j I IHE?M ROYAL & EMPIRE PALACE, Smithson. 5 Merthyr j Managing Director—Mr. William Firth. Licensee—Mr. Will I 5 General Manager—Mr. Fred Dry. ? _? ￼ 16-45 TWICE NIGHTLY. -I t Week commencin?g MONDAY, MAY 26th. ?OiO I s I Enormous Attraction John Worth's Company j ? ? In a New Play on the Great Social Reform. I IGNORANCE 1 I The Story of a Submerged Family. For Adults only. I' I By Clifford Rean, I I s IGNORANCE may be a reason for wrong doing, jI t It is NEVER AN EXCUSE. I CIRCLE STALLS PIT GALLE.Y I 1 Prices of Admissice: Ordinary Doors— 1?5 1?- 7d 4d. 2 Tax, 4d. Tax, 3d.. Tax, 2d. Tax, Id. 2 I Booked and Early Doors- 1/8 1/2 9d. I I Tax, 4d. Tax, 4d. Tax, 3d. I I Next Week-Albert de Courville's London Hippodrome Success—ZIG-ZAG | '■■■■iliaaHMMaHMniMHai MHillMBBHMBHIMMHiMaHHBI r" II j Merthyr Electric Theatre I Mertl!comi!!aY !eatre I J CONTI NUOUS PERFORMANCE FROM 2.30 P.M. DAILY. j I Monday Tuesday and Wednesday- I 1 The Stoll Film Co. present Mr. Lauri de Frece in the Super Production Masterpiece- | | | ONCE UPON A TIME | | II: I ecramairmPh of the Bhl :r: I I N A sympathetic story which appeals to all. I Count Bernstorff's Secrets (Episode 18)-The Menace of the I.W.W., or the Plot I ? against the Coal Industry. I • The Paramount Comedy-His Wedding Night-The Favourite Fatty in a Rollicking ￼ Farce. Pathe's Gazette, showing the latest in Peace and Flying Events, B I Thursday, Friday, and Saturday- I ? The Stoll Film Company's Sensational Drama- I "THE DANC;ER CIAME! I When a nice girl becomes a burglar, there's a reason for it— good or bad. I The Sunshine Comedy — A TIGHT SQUEEZE — A Laugh from Start to Finsh. 2 ? Prices of Admission. 5d., 9d., 1/3 including Tax. I 1 Patrons please note evefully On Mondays, Thursdays, Saturdays and Holidays, I 5 Children admitted at half-price until 4 o'clock, and after that time at full price. 2 Lit II It .i j. _|j — Are unrivalled for all Irregularities, etc., they —?- m.t??t_t ? speedily afford relief and never fail to alleviate — all suffering. They supersede Pennyroyal, Pill iDII I 55 mm—mm Cochia, Bitter, Apple, &c. Blanchard's are the 1 best ef all Pills for Women. Sold 10 boxes, 1/1, by BOOTS' Branches and all Chemists, or post free, same price, fromi LESLIE MARTIN, Ltd., Chemists, 34 Dalston Lane, London. Samples and valuable booklet sent free, Id. stamp. HOPE CHAPEL, MERTHYR. SUNDAY MAY, 25th, 1919. Preacher- Rev. Thomas Jones (Abertridwr). j gervioes to bogln at 11 ololook and 6 p.m. j DEAFNESS CATARRH, HEAD NOISES, easily cured I in a few days by the new i" FRENCH ORLENE." Scores of wonderful cures I reported. COMPLETELY CURED. Age 76. Mr. Thomas Winslade, of Borden, Hants, writes I am delighted I tried the new Orlene," for the head noises. I am pleased to tell you, ARE GONE, and I can hear as well as ever I couid in my life. I think it wonderful, as I am 76 years old, and the people here are surprised to think I can hear so well again at my age." Many other equally good reports. Try one box to-day, which can be forwarded to any address upon the receipt of money order for 2/9. THERE 18 NOTHING BETTER AT ANY PRICE. Address, ORLEN E 11 Co., Railway Crcsoont, West Croydon, Surrey, Eng NATIONAL SOCIETY FOR THE PREVENTION OF CRUELTY TO CHILDREN. Children's Sunday in Merthyr and District. will be held on SUNDAY NICHT, JUNE 1st, at 7.45 p.m. in the TEMPERANCE HALL, MERTHYR TYDFIL. Chair to be taken at 7.45 p.m. by MR. H. S. BERRY. SPEAKERS: MR. ROBERT J. PARR, O.B.E. REV. ARTHUR JONES. REV. DANIEL LEWIS. COUNCILLOR W, T. C. MARSH. Items by the Penywern Male Voice Ohoir (Conductor, Mr. Evan Thomas). A Hearty Welcome is extended to All. Sermons or Statements willbe given in a large number of Churches on June ] st with reference to the work of the Society. OW HELP THOSE WHO HELP lw YOUR PAPERI. INDEPENDENT LABOUR PARTY (Welsh Division). A CREAT I DEMONSTRATION will be held at Porthcawl on Whit-Monday » AT 6 P.M. Speakers-MISS PALLISTER, &c. N.S.P.C.C. MERTHYR WORKERS COMMITTEE. HOPE MEMORIAL HALL, ON SATURDAY, MAY 31st, at 7 p.m. A meTtinq of Workers and all interested in the work of the N.S.P.C.C. are In- vited to meet MR. ROBERT J. PARR, O.B.E. Chairman—MR. A. J. BROBYN. A Musical Programme will be given. MERTHYR I.L.P. SUMMER PROPAGANDA. THOMASTOWN PARK, MERTHYR, SUNDAY, MAY 25th. AFTERNOON at 2.45- MR. ROBERT WILLIAMS (Transport Workers). EVENING at 7.30— MR. R. P. SHEPPARD (Wolverhampton). DRAWING for A. Stocks, Gilfach postponed. Result will be published on June 20, 1919. Note Secretary's changed address. Communica- tions addressed to Hy. Griffin, n Margaret Street, Gilfach, Bargoed. WINNING Numbers of Prize Drawing for TV Mrs. Thomas, Brithdir: 471, 108, 268, 175, 265, 740, 93, 689, 1109, 715, 1320, 1314, 276.—J. Harris, Secretary.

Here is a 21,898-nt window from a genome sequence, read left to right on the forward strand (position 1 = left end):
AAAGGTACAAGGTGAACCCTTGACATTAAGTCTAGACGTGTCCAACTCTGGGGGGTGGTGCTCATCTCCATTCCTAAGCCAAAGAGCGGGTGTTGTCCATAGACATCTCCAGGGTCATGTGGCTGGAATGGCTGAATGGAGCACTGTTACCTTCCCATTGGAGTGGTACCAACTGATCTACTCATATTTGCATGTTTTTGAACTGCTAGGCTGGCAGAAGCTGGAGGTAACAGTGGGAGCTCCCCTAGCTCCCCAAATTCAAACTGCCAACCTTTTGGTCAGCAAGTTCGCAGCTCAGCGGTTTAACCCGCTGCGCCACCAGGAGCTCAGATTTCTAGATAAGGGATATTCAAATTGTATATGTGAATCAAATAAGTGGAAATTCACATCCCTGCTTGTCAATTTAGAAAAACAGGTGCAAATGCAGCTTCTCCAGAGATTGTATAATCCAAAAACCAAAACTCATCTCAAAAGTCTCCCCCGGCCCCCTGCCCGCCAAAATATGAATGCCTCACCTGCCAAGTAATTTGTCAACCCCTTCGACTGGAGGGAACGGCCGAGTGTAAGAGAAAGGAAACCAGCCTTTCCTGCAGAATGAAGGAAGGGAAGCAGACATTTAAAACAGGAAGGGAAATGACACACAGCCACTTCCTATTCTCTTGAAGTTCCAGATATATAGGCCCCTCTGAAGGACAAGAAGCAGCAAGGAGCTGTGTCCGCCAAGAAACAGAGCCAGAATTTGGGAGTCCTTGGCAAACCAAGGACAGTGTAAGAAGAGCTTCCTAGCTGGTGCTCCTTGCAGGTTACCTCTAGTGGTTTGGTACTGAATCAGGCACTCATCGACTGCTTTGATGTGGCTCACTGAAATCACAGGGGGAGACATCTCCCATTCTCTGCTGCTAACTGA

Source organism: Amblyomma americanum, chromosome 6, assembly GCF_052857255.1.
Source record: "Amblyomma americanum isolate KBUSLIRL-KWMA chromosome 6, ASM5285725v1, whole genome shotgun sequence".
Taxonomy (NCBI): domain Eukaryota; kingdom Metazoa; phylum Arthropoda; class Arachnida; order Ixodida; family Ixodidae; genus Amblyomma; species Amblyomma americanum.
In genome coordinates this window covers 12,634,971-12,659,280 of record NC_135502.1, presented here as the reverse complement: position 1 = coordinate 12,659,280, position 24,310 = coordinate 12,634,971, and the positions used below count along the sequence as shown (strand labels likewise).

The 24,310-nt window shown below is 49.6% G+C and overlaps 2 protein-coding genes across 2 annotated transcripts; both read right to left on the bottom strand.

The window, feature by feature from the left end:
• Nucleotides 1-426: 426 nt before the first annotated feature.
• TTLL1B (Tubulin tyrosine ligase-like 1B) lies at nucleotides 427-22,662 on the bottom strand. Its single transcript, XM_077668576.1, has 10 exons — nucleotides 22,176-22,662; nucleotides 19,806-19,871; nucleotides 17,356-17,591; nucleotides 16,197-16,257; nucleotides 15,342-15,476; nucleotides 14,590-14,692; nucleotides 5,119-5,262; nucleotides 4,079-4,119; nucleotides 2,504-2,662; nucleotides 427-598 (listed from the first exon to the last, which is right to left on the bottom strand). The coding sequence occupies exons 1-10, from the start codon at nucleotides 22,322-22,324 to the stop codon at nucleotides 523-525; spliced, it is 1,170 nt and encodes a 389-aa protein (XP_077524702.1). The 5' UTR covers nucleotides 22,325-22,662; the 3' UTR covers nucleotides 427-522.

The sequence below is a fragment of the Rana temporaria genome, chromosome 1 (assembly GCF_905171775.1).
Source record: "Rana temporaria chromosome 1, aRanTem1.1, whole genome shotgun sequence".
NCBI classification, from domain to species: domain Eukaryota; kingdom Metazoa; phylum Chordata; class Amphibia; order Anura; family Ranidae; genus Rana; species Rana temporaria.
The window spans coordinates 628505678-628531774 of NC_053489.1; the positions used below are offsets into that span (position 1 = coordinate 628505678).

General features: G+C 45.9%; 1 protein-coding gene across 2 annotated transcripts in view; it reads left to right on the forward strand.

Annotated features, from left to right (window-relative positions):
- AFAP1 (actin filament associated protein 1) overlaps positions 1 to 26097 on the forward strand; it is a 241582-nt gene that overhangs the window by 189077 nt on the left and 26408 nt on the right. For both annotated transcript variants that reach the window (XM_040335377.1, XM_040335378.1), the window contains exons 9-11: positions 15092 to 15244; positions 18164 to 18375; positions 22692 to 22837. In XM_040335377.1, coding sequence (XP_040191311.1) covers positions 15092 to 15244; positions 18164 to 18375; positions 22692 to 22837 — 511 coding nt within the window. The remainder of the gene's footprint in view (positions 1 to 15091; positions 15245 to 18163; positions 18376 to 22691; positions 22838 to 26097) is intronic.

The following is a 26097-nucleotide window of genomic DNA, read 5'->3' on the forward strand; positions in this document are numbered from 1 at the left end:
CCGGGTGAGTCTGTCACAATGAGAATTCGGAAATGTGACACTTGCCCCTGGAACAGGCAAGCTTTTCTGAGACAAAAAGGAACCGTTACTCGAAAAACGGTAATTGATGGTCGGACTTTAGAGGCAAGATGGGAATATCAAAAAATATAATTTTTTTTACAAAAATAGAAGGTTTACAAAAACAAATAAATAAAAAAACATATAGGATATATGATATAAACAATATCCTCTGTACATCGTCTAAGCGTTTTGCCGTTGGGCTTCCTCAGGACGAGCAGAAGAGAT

PARLIAMENTARY BOROUGH I OF MERTHYR TYDFIL. (Merthyr Tydfil Division). I Representation of the People Act, 1918. 1 SPRINC RECISTER, 1919. N, OTTCE IS HEREBY GIVEN that Copies of 11 the Register of Electors in the above Divi- sion are published and may be inspected at the Principal Post Office, Merthyr Tydfil, and the Town Hall, Merthyr Tydfil. Copies of the part of the Register relating to any particular Registration Unit are published and may be inspected at the Sub Post Offices and Public Libraries throughout the Division. T. ANEURYN REES, Registration Officer. 1 ov ii Hall, Merthyr Tydfil, 15th May, 1919.